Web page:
# $P=BPP$ without good PRGs?

We know that the existence of good pseudorandom generators (PRGs) does not only imply $$P=BPP$$, but also $$PromiseP=PromiseBPP$$.

Let us assume $$PromiseP\ne PromiseBPP$$. Then good PRGs do not exist. However it is still possible that $$P=BPP$$ holds. If good PRGs do not exist then does $$P=BPP$$ imply $$P=NP$$ or is there a possibility $$P\neq NP$$ still might be true?

Is it possible to have $$P=BPP$$ without good PRGs and with $$P\neq NP$$ and with $$PromiseP=PromiseBPP$$?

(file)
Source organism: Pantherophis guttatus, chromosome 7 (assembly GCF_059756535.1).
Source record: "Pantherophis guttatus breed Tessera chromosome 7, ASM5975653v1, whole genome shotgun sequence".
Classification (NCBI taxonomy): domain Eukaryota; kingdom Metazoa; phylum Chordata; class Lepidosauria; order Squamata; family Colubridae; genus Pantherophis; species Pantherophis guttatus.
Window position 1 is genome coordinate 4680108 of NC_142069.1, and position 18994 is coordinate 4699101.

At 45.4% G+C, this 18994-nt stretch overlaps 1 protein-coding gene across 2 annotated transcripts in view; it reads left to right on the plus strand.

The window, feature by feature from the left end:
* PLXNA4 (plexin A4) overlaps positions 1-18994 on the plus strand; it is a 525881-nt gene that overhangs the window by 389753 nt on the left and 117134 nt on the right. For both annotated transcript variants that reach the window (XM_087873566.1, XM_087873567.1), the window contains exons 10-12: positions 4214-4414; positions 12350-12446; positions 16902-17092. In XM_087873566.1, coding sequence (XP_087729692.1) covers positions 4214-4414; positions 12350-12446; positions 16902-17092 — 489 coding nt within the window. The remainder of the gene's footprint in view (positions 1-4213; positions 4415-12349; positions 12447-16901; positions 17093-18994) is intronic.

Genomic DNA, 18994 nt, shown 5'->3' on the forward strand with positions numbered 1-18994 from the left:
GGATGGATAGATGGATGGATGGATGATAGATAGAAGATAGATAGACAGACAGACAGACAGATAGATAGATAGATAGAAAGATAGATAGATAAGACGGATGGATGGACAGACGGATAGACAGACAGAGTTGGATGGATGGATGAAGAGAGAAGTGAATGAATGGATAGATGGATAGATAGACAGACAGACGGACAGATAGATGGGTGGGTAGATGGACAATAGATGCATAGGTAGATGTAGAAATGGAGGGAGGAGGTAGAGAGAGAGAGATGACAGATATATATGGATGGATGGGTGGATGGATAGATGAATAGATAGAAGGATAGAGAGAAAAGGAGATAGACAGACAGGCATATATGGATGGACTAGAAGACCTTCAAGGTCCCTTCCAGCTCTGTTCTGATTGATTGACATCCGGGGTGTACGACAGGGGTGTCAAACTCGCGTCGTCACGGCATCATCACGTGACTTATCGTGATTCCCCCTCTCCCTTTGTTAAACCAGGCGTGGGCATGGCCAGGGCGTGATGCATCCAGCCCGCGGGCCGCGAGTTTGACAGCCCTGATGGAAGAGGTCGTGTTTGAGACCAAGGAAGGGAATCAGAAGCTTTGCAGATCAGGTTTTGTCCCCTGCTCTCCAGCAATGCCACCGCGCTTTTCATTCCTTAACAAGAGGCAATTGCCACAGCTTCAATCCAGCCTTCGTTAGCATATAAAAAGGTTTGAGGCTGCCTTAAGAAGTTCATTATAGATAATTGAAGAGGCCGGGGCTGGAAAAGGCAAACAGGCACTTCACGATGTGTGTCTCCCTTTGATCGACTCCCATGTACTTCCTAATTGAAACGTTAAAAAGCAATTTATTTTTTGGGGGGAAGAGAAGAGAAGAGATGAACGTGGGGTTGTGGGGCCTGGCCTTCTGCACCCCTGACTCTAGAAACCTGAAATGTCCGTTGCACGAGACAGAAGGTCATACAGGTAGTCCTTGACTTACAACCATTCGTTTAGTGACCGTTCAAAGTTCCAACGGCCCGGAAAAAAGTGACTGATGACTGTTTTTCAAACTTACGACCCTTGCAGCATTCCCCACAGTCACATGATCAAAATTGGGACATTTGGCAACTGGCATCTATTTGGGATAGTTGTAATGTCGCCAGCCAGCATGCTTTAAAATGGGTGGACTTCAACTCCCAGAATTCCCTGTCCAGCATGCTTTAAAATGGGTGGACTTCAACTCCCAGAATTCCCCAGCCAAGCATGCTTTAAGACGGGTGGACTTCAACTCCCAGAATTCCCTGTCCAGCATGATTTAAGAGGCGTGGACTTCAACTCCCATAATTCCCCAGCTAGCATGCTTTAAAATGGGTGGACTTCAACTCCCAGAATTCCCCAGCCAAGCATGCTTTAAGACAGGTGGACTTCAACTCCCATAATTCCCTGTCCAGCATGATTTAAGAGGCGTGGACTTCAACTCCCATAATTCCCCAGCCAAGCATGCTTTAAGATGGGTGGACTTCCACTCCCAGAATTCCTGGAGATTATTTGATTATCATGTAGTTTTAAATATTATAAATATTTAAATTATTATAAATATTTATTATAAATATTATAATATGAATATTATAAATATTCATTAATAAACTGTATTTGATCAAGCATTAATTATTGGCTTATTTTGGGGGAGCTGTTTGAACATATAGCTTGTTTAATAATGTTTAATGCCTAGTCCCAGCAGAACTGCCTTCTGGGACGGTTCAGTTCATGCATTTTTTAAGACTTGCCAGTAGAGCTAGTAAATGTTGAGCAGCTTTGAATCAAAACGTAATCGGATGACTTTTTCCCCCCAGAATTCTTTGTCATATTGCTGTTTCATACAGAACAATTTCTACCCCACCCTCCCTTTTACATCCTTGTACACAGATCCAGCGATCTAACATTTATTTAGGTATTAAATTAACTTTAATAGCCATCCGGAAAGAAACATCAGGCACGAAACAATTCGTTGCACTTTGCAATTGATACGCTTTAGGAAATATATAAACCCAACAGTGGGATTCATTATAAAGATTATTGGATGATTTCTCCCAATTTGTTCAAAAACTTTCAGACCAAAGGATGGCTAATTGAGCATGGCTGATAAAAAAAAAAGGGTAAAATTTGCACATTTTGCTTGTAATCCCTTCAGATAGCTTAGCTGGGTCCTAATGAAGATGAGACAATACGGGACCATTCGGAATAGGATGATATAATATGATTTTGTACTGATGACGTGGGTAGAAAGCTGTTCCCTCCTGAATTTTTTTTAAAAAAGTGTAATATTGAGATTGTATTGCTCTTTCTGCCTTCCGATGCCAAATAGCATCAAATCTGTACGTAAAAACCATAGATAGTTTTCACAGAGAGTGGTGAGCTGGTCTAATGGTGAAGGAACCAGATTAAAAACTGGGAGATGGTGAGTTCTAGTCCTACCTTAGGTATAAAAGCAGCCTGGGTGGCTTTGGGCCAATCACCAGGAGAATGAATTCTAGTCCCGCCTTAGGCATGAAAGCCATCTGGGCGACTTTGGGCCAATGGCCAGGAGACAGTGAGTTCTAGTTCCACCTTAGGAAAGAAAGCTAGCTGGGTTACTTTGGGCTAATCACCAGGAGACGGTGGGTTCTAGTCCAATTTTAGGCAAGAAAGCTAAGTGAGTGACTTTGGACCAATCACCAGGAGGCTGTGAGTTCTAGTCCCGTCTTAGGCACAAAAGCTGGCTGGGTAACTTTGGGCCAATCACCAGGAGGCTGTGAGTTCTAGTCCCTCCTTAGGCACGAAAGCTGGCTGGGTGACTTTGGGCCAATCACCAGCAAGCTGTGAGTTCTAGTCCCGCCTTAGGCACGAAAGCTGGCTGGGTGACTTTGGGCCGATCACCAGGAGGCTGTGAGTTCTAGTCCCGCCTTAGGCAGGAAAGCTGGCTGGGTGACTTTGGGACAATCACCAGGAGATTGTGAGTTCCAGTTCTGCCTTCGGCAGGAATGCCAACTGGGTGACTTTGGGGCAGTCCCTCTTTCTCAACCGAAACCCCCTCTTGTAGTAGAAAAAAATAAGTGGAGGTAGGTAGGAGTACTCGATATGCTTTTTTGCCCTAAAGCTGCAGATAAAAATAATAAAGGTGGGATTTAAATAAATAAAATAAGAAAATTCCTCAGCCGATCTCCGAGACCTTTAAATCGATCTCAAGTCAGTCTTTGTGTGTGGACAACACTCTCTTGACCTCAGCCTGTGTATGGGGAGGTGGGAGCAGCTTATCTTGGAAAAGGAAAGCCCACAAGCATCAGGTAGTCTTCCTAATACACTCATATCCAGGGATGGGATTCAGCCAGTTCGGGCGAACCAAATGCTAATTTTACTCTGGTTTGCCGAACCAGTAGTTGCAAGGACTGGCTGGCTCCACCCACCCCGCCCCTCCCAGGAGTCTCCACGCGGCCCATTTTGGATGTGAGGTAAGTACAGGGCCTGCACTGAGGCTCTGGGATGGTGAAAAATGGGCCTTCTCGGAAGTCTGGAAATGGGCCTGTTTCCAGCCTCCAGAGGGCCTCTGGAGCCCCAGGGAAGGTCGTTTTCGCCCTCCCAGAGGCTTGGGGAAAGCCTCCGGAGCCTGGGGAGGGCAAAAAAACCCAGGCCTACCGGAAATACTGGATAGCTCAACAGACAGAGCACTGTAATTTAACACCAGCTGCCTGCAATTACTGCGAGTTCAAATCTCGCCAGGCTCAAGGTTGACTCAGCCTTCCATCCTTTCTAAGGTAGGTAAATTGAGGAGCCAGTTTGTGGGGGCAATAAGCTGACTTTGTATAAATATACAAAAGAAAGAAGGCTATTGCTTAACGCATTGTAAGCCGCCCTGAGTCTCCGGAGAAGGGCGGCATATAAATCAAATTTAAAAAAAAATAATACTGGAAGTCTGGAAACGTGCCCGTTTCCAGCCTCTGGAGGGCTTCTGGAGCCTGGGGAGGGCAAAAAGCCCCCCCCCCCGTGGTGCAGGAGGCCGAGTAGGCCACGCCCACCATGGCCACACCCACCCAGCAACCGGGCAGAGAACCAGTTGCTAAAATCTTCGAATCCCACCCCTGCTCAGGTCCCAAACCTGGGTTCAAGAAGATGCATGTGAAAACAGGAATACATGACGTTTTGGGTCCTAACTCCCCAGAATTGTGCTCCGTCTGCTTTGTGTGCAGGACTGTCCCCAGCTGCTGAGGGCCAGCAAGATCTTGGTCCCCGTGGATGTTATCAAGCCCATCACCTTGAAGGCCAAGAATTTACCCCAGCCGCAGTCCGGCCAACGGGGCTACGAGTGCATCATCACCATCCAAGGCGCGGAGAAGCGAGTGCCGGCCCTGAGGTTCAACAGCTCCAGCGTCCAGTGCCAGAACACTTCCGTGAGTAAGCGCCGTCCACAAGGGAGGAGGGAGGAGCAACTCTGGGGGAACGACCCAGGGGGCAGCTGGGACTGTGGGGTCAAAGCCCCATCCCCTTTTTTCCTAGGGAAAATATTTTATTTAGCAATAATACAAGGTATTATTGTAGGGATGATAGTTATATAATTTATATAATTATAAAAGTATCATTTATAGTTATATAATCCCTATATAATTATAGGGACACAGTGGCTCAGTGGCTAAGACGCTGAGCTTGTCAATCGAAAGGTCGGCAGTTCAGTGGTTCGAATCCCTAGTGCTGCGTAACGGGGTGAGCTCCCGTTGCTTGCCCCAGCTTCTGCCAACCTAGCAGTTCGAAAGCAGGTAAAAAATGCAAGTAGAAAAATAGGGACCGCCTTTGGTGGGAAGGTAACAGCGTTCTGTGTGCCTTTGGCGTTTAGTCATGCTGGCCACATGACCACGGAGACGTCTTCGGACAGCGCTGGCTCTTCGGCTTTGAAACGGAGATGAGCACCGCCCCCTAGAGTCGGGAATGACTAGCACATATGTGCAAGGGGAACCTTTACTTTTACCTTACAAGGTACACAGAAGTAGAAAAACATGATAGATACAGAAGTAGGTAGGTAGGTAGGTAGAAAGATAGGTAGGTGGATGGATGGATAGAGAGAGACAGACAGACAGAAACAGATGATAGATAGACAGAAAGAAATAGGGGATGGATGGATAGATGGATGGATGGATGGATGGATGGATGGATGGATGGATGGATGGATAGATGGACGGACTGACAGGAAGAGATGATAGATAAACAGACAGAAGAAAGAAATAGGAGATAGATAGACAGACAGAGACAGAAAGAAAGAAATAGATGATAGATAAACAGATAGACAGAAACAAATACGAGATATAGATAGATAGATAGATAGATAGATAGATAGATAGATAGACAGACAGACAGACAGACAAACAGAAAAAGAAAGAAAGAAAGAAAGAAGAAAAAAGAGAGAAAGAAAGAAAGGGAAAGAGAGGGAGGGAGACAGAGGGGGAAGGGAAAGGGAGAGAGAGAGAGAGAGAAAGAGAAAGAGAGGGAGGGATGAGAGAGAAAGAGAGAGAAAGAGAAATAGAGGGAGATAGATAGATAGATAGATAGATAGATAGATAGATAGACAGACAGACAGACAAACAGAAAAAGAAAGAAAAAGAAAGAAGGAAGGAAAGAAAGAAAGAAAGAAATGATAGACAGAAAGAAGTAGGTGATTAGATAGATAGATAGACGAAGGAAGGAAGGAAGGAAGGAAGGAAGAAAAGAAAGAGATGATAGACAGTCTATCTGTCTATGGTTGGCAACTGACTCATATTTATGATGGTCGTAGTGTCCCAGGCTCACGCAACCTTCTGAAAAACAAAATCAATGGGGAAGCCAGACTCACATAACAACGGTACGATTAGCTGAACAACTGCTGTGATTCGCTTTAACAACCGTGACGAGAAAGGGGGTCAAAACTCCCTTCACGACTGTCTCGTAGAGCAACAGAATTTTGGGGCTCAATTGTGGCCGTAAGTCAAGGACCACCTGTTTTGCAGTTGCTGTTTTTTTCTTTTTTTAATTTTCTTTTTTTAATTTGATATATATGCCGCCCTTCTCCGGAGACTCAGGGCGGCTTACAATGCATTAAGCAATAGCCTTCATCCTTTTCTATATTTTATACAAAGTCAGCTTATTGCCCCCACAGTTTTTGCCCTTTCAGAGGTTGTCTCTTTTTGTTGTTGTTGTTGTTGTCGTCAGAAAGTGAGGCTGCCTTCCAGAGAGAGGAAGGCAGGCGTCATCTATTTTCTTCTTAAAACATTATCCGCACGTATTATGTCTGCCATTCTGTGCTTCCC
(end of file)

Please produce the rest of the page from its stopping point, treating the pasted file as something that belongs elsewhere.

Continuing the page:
• If $PromiseBPP \neq PromiseP$ then $P \neq NP$. Proof: If $P = NP$ then $PH$ collapses to $P$, so (due to approximate counting in $PH$) we can solve the problem "given a circuit, approximate its acceptance probability" in polynomial time. This in turn implies $PromiseBPP$ is in $PromiseP$ (because this circuit approximation problem is "complete" for $PromiseBPP$). – Ryan Williams Oct 26 '18 at 17:54